- You can become a homeowner much quicker: you only have to save up enough money for a 5% deposit, which is half of what you'd typically need to save normally.
- Cheaper mortgage rates: applying for a Help to Buy loan means you won't need to take out as big a mortgage as usual – and Money.co.uk says that as your loan to value ratio will be lower, you'll be offered a more competitive interest rate.
- You can pay off your loan in chunks: You can essentially buy out the government's stake in your home by buying chunks as big as 10% of your home's value, Money.co.uk adds.
- You have to pay interest on your loan after five years: the amount of interest you have to pay back on your loan rises by 2%, at least, each year.
- You can only buy a new-build home: Only these homes are eligible to buy through the Help to Buy scheme.
- Higher prices: New-builds can often cost more than a traditional property, and the scheme has come under fire in recent times for helping to push up house prices, leaving lower income Brits priced out of the market.
- You could be left in negative equity: This is when you owe more money on your mortgage than the value of the property, which as well as leaving you out of pocket, can in turn can make it difficult to sell or remortgage. Experts have previuosly warned that you could be at risk of this if you use the Help to Buy scheme.
Lucie has now spoken to our My First Home series to share her top tips for anyone else looking to get on the housing ladder.
Tell us about your house
It’s a three-bed, three-storey house on a new build development in Derbyshire.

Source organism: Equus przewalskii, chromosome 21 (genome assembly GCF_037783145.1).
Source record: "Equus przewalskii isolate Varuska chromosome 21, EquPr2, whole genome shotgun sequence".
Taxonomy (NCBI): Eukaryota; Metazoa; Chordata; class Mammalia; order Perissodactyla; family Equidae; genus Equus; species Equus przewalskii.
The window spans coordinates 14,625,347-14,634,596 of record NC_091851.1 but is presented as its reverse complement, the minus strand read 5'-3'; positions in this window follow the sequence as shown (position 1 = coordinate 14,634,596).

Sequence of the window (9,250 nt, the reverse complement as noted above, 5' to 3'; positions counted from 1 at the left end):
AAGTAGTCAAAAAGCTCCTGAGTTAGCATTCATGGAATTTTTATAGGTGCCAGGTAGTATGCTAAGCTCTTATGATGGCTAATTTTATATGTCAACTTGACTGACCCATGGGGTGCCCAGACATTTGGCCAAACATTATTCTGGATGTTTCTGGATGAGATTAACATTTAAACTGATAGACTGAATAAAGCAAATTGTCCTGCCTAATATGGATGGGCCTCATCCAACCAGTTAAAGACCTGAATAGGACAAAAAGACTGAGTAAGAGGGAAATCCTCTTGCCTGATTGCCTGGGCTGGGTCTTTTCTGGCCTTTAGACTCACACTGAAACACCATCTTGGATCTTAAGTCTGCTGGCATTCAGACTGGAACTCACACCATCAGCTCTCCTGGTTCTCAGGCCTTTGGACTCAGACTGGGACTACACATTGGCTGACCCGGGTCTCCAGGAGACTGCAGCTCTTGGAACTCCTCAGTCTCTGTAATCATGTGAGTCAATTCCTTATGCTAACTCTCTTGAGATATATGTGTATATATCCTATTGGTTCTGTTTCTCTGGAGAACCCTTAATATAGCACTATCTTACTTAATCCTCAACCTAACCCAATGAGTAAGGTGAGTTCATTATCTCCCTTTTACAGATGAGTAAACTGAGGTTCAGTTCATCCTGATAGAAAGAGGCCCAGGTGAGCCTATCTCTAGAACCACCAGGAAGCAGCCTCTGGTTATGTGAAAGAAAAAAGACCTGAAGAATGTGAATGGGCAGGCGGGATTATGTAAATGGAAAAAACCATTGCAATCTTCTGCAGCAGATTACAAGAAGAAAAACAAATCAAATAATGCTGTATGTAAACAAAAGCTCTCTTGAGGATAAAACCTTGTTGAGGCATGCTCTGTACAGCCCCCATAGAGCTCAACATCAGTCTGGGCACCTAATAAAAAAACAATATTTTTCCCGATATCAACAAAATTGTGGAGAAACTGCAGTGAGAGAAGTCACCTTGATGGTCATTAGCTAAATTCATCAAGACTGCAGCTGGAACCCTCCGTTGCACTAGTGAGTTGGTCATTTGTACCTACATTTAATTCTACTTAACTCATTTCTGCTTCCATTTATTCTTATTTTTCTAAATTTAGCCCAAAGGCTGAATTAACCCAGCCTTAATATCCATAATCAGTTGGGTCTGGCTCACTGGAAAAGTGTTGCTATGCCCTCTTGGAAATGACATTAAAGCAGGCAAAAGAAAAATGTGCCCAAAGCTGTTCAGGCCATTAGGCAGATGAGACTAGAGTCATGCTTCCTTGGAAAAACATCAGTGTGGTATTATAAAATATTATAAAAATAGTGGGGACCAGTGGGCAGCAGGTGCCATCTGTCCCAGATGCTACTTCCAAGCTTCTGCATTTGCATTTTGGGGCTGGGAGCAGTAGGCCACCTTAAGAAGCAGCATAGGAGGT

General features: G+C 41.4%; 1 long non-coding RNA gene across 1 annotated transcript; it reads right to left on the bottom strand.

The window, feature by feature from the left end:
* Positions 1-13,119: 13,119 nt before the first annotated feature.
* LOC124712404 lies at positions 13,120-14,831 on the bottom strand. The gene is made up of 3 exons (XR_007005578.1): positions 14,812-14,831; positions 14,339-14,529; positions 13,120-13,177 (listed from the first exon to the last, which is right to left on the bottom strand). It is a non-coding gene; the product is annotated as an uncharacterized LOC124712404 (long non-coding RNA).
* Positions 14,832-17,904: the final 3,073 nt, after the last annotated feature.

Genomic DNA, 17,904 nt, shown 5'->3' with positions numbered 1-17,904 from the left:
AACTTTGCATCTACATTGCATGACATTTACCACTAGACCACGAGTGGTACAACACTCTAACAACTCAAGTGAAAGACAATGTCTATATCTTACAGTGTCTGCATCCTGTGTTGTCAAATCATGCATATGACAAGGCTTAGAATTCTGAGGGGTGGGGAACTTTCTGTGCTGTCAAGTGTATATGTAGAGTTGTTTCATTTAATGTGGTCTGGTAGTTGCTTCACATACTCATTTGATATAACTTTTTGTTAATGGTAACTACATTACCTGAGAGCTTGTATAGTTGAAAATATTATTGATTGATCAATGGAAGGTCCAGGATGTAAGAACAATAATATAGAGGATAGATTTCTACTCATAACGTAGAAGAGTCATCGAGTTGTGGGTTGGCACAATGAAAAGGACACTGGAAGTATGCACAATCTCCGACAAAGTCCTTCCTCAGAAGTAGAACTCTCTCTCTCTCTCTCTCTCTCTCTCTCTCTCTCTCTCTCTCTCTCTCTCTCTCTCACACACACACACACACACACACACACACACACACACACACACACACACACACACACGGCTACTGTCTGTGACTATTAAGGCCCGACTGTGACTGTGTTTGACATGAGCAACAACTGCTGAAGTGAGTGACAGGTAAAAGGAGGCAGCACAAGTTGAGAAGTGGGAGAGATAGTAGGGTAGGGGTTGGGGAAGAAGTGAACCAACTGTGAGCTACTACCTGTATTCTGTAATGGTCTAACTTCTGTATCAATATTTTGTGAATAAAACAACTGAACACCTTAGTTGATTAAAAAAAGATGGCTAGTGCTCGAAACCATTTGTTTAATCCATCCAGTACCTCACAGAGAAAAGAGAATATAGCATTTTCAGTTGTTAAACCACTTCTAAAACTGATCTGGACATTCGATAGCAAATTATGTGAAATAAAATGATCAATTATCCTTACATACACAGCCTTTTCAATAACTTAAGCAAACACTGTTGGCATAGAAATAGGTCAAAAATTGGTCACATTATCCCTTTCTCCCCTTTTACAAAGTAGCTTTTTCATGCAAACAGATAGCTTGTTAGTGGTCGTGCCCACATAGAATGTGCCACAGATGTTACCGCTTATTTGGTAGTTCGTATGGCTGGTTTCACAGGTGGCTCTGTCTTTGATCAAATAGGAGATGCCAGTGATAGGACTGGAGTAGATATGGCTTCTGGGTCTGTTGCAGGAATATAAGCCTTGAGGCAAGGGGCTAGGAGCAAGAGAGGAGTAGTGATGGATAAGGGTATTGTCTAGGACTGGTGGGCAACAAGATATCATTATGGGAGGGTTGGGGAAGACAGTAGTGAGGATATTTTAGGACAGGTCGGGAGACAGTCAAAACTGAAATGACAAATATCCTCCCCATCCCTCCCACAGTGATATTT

The ground floor has an open plan kitchen and lounge, with a breakfast bar that I instantly fell in love with.
On the next floor there’s a big double bedroom and a single bedroom with a master bathroom, then on the top floor there’s a master bedroom with an ensuite.
One of my main criteria when I was looking for a house was that it had a south or south-west facing garden.
The garden is only small but it gets the sun all day from about 11am which is perfect.
How much did your house cost and how did you pay for it?
When I first started looking for houses to buy in November last year my budget was £200,000 – but as anyone who has bought a house will know, you soon get pushed up by the sales people!
I put down an offer for my £229,995 house in September last year when I found the house I was looking for.
As the house is a new build, I had the option of adding extras on.
I decided to upgrade the kitchen, bathrooms and appliances to a slightly higher-end finish, which increased the cost by £7,500 – making the house £237,495 in total.
I had roughly £19,000 in savings, including my Help To Buy ISA bonus of £3,000.